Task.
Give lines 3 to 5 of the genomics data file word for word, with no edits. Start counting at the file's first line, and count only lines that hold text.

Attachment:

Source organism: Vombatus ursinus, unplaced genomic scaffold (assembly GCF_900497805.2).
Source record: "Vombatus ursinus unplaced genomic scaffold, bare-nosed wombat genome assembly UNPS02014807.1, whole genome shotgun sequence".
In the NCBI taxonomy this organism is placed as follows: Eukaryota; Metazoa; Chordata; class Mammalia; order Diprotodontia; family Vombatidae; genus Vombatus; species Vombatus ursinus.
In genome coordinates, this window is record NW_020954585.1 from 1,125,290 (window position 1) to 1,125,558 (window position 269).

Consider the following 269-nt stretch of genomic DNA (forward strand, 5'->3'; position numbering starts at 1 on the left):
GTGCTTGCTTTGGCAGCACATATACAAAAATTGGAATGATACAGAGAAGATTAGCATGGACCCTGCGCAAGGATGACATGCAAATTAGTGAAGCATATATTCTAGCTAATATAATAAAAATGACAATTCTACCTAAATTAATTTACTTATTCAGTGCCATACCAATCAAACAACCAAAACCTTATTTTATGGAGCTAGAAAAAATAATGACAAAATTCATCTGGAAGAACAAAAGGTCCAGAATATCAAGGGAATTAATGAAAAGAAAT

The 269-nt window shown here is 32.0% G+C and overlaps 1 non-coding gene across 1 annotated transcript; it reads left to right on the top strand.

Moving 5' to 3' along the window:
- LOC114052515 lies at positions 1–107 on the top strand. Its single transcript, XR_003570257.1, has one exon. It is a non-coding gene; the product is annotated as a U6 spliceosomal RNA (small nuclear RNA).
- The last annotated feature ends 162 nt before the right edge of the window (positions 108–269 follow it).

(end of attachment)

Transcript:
In the NCBI taxonomy this organism is placed as follows: Eukaryota; Metazoa; Chordata; class Mammalia; order Diprotodontia; family Vombatidae; genus Vombatus; species Vombatus ursinus.
In genome coordinates, this window is record NW_020954585.1 from 1,125,290 (window position 1) to 1,125,558 (window position 269).

Consider the following 269-nt stretch of genomic DNA (forward strand, 5'->3'; position numbering starts at 1 on the left):